A woman operating a storefront psychic reading shop in downtown Hopkins has been charged with swindling two of her clients with psychological problems out of tens of thousands of dollars each by claiming that she could rid them of curses.
Cynthia J. Evans, 26, was charged in Hennepin County District Court with two counts each of financial exploitation of a vulnerable adult and theft by swindle. Evans was charged by summons and is due back in court on Dec. 7.
Evans declined Wednesday to answer questions about the charges but did say that Psychic Readings, located on the second floor of a building in the 800 block of Mainstreet, is closed indefinitely.
However, according to the charges, she defended her interactions with the two clients.
"I recommend things that help," the criminal complaint quoted her as telling police. "I give them things that will help. I give them guidance. ... Everybody needs a spiritual life coach. ... There should be more people out there like me."
Evans added that she compares herself to a doctor who prescribes medications but cannot force patients to take them.
In a statement issued Tuesday, police Sgt. Mike Glassberg said, "This investigation took several months to complete. ... Our goal was to stop Evans from victimizing any more citizens of their money, using false hope and promises."
According to the complaint:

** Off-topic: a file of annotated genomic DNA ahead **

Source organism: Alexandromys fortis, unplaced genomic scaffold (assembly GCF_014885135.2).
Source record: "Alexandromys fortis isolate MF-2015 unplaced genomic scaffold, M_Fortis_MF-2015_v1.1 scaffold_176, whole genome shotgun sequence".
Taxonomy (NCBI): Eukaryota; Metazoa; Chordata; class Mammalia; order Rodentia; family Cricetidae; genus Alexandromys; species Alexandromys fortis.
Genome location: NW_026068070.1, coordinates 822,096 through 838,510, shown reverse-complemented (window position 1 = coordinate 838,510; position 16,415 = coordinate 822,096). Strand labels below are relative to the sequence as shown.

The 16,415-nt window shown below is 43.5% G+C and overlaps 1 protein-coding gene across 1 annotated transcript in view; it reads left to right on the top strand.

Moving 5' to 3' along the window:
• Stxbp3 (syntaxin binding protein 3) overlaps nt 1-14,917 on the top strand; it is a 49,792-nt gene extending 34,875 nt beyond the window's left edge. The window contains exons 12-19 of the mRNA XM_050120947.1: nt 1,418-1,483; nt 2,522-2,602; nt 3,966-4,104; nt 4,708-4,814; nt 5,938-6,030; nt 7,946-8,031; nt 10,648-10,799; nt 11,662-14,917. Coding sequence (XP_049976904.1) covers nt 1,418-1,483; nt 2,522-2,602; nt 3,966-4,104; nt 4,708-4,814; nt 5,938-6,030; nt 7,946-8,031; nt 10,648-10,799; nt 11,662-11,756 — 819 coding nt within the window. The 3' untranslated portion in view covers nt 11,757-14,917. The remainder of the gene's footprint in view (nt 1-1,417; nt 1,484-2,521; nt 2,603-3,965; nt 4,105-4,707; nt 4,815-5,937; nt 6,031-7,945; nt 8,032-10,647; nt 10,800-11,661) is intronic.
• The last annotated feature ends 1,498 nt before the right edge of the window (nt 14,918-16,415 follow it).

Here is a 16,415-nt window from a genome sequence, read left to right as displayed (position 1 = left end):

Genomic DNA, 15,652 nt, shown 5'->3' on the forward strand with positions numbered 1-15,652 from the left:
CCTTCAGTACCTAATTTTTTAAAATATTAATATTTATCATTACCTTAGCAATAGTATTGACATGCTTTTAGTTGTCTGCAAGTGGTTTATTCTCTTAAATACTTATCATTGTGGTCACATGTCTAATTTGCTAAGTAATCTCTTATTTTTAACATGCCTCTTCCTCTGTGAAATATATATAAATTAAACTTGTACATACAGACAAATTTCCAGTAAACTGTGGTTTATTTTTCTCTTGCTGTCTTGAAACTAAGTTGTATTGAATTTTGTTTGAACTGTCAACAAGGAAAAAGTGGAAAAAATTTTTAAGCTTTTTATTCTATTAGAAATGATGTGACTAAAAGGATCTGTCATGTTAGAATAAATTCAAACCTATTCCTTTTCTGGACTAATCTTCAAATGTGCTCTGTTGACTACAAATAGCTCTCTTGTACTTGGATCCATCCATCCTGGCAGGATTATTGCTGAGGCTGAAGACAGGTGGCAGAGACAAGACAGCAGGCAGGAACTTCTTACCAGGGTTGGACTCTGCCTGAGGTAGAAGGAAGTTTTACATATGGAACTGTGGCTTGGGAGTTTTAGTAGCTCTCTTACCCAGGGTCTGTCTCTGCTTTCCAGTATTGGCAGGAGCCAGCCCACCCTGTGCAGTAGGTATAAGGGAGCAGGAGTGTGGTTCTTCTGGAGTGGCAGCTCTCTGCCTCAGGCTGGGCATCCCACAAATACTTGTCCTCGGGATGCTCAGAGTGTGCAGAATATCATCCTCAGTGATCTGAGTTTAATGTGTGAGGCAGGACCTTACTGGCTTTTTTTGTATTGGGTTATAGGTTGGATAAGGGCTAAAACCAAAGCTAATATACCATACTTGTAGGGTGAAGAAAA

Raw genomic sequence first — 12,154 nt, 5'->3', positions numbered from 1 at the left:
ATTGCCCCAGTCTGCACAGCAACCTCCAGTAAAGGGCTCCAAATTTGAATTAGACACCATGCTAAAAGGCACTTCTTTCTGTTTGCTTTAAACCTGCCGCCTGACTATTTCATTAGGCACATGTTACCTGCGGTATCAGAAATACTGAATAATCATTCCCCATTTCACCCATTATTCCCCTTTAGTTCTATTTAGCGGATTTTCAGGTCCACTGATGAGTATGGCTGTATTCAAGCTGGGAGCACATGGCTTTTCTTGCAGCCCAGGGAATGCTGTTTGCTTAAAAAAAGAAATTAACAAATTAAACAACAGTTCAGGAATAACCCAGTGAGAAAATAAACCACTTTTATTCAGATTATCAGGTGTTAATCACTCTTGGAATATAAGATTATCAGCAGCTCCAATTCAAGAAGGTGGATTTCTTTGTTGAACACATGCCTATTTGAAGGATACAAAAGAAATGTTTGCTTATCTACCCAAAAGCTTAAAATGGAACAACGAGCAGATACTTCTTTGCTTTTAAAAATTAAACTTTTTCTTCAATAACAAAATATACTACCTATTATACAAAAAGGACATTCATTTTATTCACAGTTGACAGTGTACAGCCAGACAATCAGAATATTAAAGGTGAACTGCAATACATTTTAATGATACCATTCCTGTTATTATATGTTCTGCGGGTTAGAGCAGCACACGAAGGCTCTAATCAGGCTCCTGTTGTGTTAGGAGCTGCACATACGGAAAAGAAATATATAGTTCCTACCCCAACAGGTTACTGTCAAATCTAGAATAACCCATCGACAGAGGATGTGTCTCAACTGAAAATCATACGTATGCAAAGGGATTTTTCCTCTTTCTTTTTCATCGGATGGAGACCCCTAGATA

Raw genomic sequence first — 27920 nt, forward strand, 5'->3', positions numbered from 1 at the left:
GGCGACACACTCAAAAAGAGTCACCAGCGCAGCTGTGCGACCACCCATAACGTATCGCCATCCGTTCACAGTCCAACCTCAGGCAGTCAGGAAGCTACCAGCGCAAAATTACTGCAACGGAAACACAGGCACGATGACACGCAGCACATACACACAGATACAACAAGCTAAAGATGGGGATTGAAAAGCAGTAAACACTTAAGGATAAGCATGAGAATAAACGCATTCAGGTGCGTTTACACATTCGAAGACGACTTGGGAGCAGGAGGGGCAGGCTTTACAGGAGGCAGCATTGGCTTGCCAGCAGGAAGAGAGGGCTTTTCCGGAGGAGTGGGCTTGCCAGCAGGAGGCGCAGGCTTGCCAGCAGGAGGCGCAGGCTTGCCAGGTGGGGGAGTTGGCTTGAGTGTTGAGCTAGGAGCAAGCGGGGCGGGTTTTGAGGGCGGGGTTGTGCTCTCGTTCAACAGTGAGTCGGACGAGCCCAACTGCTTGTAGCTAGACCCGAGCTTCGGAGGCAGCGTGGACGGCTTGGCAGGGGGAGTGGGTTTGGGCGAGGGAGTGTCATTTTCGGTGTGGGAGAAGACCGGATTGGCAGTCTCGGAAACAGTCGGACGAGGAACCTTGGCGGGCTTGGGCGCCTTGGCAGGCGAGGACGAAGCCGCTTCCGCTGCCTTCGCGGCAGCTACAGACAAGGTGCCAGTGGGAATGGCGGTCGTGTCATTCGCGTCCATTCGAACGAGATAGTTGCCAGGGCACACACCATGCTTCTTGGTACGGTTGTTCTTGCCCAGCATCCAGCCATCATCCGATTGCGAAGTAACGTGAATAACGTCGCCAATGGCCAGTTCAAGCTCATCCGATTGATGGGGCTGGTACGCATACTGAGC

Evans cheated a 30-year-old Hopkins man with mental health and developmental disorders out of nearly $90,000. She started by providing him with somewhat inexpensive tarot card readings before telling him he had been "cursed at conception" and was under a "multigenerational curse."
She persuaded him to pay her for 30 candles at $100 each, one for each year of his life. However, there was no evidence that she acquired the candles, explaining to him that she used them in a secret ceremony that was too dangerous for him to attend.
She later coaxed him into buying a Rolex watch for $14,000. Evans told him that he needed to give her the watch to "work with" as part of overcoming the curse. Through an attorney, she eventually gave her victim the watch.
Evans also used one of his credit cards to pay herself $10,000 and collected $5,000 from him for a crystal, which he never saw, that she claimed was to get his recently deceased father out of purgatory and into heaven.
All the while, Evans told the man that he would get back tenfold what he had given her, which totaled $87,886.61 in money or possessions.
The other victim, a 64-year-old woman from Minnetonka, had been seeing a psychiatrist since 2004 for mental health difficulties. She turned to Evans in hopes of attracting a particular person romantically and ended up paying her about $40,000.
The woman paid $10,000 so Evans could buy a crystal that the client never saw. Evans also used several tactics with the woman as she did with her other victimized client and explained to her that she was protecting her from evil money.
Evans was aware of the woman's mental difficulties and told her, "You have me, you don't need a therapist," the complaint read. She also had the woman turn over $5,428 from a life insurance policy while telling her that death has been stalking her throughout her life.